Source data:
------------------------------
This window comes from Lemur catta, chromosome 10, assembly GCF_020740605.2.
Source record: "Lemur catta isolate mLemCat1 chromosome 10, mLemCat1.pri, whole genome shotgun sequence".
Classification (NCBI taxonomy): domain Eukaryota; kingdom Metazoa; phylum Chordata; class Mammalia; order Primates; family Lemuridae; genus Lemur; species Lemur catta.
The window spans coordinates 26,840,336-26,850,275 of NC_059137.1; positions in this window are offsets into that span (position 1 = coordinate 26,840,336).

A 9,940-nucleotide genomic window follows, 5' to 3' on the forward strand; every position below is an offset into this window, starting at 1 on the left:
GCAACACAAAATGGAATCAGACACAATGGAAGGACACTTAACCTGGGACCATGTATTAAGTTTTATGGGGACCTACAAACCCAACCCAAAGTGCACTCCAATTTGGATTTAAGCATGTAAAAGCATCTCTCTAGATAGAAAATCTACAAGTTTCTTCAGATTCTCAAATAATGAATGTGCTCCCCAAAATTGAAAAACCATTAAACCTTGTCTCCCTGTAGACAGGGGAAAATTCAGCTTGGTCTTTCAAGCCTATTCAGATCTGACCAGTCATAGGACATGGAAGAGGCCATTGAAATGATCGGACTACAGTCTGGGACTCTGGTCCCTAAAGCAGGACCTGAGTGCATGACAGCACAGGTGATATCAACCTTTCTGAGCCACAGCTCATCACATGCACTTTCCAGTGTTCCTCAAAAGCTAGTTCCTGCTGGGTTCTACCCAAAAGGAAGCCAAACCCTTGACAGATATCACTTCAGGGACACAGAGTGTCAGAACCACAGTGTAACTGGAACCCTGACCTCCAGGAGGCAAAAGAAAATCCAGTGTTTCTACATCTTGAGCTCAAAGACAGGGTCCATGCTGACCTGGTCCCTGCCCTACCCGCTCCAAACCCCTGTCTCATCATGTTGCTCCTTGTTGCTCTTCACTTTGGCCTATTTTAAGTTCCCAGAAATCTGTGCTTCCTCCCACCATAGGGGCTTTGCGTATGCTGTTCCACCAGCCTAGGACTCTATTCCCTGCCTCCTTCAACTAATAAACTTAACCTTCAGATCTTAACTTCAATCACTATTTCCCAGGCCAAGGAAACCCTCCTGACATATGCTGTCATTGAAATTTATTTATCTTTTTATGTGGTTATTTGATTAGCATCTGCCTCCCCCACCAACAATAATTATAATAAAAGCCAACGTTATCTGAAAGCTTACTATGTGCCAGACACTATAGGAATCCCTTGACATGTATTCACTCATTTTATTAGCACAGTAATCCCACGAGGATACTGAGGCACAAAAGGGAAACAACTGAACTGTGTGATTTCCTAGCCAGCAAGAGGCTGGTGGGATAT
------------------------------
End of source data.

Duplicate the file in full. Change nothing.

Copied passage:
This window comes from Lemur catta, chromosome 10, assembly GCF_020740605.2.
Source record: "Lemur catta isolate mLemCat1 chromosome 10, mLemCat1.pri, whole genome shotgun sequence".
Classification (NCBI taxonomy): domain Eukaryota; kingdom Metazoa; phylum Chordata; class Mammalia; order Primates; family Lemuridae; genus Lemur; species Lemur catta.
The window spans coordinates 26,840,336-26,850,275 of NC_059137.1; positions in this window are offsets into that span (position 1 = coordinate 26,840,336).

A 9,940-nucleotide genomic window follows, 5' to 3' on the forward strand; every position below is an offset into this window, starting at 1 on the left:
GCAACACAAAATGGAATCAGACACAATGGAAGGACACTTAACCTGGGACCATGTATTAAGTTTTATGGGGACCTACAAACCCAACCCAAAGTGCACTCCAATTTGGATTTAAGCATGTAAAAGCATCTCTCTAGATAGAAAATCTACAAGTTTCTTCAGATTCTCAAATAATGAATGTGCTCCCCAAAATTGAAAAACCATTAAACCTTGTCTCCCTGTAGACAGGGGAAAATTCAGCTTGGTCTTTCAAGCCTATTCAGATCTGACCAGTCATAGGACATGGAAGAGGCCATTGAAATGATCGGACTACAGTCTGGGACTCTGGTCCCTAAAGCAGGACCTGAGTGCATGACAGCACAGGTGATATCAACCTTTCTGAGCCACAGCTCATCACATGCACTTTCCAGTGTTCCTCAAAAGCTAGTTCCTGCTGGGTTCTACCCAAAAGGAAGCCAAACCCTTGACAGATATCACTTCAGGGACACAGAGTGTCAGAACCACAGTGTAACTGGAACCCTGACCTCCAGGAGGCAAAAGAAAATCCAGTGTTTCTACATCTTGAGCTCAAAGACAGGGTCCATGCTGACCTGGTCCCTGCCCTACCCGCTCCAAACCCCTGTCTCATCATGTTGCTCCTTGTTGCTCTTCACTTTGGCCTATTTTAAGTTCCCAGAAATCTGTGCTTCCTCCCACCATAGGGGCTTTGCGTATGCTGTTCCACCAGCCTAGGACTCTATTCCCTGCCTCCTTCAACTAATAAACTTAACCTTCAGATCTTAACTTCAATCACTATTTCCCAGGCCAAGGAAACCCTCCTGACATATGCTGTCATTGAAATTTATTTATCTTTTTATGTGGTTATTTGATTAGCATCTGCCTCCCCCACCAACAATAATTATAATAAAAGCCAACGTTATCTGAAAGCTTACTATGTGCCAGACACTATAGGAATCCCTTGACATGTATTCACTCATTTTATTAGCACAGTAATCCCACGAGGATACTGAGGCACAAAAGGGAAACAACTGAACTGTGTGATTTCCTAGCCAGCAAGAGGCTGGTGGGATAT